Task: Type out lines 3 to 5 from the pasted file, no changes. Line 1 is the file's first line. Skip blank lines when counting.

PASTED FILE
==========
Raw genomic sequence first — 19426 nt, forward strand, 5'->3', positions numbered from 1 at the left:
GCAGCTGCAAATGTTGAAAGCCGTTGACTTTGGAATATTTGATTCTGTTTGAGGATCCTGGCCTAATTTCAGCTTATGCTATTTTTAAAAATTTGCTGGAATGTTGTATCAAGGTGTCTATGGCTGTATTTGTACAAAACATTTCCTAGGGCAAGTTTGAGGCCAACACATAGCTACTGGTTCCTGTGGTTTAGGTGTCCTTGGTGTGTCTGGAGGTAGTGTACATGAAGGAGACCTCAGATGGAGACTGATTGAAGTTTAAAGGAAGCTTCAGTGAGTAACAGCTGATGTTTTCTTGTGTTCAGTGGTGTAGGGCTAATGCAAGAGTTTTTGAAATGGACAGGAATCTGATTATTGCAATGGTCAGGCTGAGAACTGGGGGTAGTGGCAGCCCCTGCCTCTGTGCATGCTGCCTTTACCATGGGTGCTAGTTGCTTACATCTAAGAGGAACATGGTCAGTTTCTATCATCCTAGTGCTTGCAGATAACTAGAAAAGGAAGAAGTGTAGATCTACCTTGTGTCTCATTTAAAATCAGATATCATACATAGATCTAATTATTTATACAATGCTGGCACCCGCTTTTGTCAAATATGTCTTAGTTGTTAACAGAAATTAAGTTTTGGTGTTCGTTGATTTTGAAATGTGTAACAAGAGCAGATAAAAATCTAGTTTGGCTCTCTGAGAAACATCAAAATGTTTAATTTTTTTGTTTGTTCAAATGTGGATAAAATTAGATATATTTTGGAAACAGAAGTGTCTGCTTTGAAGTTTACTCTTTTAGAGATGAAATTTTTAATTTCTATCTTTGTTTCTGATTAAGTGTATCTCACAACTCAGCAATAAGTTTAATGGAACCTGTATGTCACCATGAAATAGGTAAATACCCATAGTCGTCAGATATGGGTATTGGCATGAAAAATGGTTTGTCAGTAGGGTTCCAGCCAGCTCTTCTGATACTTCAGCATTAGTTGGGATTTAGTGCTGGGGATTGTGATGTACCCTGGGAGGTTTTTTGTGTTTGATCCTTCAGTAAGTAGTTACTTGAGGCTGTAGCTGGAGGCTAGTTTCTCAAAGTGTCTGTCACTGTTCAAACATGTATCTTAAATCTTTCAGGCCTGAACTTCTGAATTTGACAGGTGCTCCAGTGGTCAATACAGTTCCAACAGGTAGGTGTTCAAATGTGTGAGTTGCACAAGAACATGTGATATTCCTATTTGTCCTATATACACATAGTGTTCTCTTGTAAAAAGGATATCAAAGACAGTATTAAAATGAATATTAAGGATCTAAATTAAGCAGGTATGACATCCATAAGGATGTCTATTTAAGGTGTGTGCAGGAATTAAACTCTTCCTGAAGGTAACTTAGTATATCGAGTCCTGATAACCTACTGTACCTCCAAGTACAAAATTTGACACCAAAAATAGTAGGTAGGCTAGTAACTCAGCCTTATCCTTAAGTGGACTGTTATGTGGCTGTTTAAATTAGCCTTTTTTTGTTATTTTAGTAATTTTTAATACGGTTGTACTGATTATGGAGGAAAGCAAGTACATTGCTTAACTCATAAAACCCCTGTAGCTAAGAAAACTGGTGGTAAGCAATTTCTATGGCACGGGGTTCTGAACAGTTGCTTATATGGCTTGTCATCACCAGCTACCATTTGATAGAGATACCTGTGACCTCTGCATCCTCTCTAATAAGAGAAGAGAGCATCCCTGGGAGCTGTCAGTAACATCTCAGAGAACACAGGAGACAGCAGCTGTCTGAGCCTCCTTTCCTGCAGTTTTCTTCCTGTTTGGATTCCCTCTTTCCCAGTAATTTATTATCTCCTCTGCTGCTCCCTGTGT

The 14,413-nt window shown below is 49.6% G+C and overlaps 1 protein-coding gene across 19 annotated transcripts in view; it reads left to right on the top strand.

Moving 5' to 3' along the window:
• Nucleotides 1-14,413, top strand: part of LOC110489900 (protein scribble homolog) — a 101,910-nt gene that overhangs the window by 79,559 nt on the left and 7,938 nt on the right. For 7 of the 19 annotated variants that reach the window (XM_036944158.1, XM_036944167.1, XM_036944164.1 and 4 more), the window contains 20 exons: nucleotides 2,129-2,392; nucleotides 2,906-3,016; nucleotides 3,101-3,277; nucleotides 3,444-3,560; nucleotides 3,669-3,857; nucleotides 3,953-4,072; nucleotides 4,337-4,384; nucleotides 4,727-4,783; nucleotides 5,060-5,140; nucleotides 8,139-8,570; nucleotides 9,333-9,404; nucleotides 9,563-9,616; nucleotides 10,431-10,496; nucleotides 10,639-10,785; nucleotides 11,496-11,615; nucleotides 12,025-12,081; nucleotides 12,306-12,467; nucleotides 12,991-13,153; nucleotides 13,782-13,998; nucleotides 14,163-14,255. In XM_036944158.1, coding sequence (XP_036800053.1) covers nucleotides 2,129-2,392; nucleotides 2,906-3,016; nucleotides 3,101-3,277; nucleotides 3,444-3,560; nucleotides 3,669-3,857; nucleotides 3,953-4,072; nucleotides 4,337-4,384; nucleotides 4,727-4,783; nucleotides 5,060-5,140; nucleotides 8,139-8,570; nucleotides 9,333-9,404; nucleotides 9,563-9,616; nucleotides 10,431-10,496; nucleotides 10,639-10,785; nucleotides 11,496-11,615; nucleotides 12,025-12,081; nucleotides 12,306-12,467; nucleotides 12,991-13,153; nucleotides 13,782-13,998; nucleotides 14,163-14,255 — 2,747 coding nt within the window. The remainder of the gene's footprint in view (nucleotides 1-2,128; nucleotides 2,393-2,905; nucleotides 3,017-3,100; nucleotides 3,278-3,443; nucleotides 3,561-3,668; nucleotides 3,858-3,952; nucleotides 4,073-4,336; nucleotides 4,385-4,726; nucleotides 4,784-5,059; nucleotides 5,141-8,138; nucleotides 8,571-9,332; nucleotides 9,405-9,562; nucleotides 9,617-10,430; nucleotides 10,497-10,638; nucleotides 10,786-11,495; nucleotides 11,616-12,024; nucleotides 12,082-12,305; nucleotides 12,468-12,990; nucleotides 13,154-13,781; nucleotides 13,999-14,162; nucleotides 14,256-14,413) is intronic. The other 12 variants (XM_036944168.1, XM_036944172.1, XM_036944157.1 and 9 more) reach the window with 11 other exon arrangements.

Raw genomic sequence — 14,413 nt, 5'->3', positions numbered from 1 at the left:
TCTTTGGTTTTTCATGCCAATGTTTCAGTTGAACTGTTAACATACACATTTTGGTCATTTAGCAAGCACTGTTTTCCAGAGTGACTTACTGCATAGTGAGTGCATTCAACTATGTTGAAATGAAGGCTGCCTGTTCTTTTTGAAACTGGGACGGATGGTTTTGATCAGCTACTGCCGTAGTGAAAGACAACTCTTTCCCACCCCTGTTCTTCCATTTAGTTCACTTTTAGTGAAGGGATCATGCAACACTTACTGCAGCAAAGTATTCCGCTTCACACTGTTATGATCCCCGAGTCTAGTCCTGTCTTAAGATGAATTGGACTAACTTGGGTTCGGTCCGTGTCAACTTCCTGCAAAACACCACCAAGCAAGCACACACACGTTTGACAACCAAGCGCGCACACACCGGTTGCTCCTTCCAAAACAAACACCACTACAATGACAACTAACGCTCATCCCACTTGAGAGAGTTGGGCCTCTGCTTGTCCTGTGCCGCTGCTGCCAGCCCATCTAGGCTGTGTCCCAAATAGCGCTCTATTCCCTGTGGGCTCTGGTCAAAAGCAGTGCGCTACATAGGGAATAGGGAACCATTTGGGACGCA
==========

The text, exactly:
The 14,413-nt window shown below is 49.6% G+C and overlaps 1 protein-coding gene across 19 annotated transcripts in view; it reads left to right on the top strand.

Moving 5' to 3' along the window:
• Nucleotides 1-14,413, top strand: part of LOC110489900 (protein scribble homolog) — a 101,910-nt gene that overhangs the window by 79,559 nt on the left and 7,938 nt on the right. For 7 of the 19 annotated variants that reach the window (XM_036944158.1, XM_036944167.1, XM_036944164.1 and 4 more), the window contains 20 exons: nucleotides 2,129-2,392; nucleotides 2,906-3,016; nucleotides 3,101-3,277; nucleotides 3,444-3,560; nucleotides 3,669-3,857; nucleotides 3,953-4,072; nucleotides 4,337-4,384; nucleotides 4,727-4,783; nucleotides 5,060-5,140; nucleotides 8,139-8,570; nucleotides 9,333-9,404; nucleotides 9,563-9,616; nucleotides 10,431-10,496; nucleotides 10,639-10,785; nucleotides 11,496-11,615; nucleotides 12,025-12,081; nucleotides 12,306-12,467; nucleotides 12,991-13,153; nucleotides 13,782-13,998; nucleotides 14,163-14,255. In XM_036944158.1, coding sequence (XP_036800053.1) covers nucleotides 2,129-2,392; nucleotides 2,906-3,016; nucleotides 3,101-3,277; nucleotides 3,444-3,560; nucleotides 3,669-3,857; nucleotides 3,953-4,072; nucleotides 4,337-4,384; nucleotides 4,727-4,783; nucleotides 5,060-5,140; nucleotides 8,139-8,570; nucleotides 9,333-9,404; nucleotides 9,563-9,616; nucleotides 10,431-10,496; nucleotides 10,639-10,785; nucleotides 11,496-11,615; nucleotides 12,025-12,081; nucleotides 12,306-12,467; nucleotides 12,991-13,153; nucleotides 13,782-13,998; nucleotides 14,163-14,255 — 2,747 coding nt within the window. The remainder of the gene's footprint in view (nucleotides 1-2,128; nucleotides 2,393-2,905; nucleotides 3,017-3,100; nucleotides 3,278-3,443; nucleotides 3,561-3,668; nucleotides 3,858-3,952; nucleotides 4,073-4,336; nucleotides 4,385-4,726; nucleotides 4,784-5,059; nucleotides 5,141-8,138; nucleotides 8,571-9,332; nucleotides 9,405-9,562; nucleotides 9,617-10,430; nucleotides 10,497-10,638; nucleotides 10,786-11,495; nucleotides 11,616-12,024; nucleotides 12,082-12,305; nucleotides 12,468-12,990; nucleotides 13,154-13,781; nucleotides 13,999-14,162; nucleotides 14,256-14,413) is intronic. The other 12 variants (XM_036944168.1, XM_036944172.1, XM_036944157.1 and 9 more) reach the window with 11 other exon arrangements.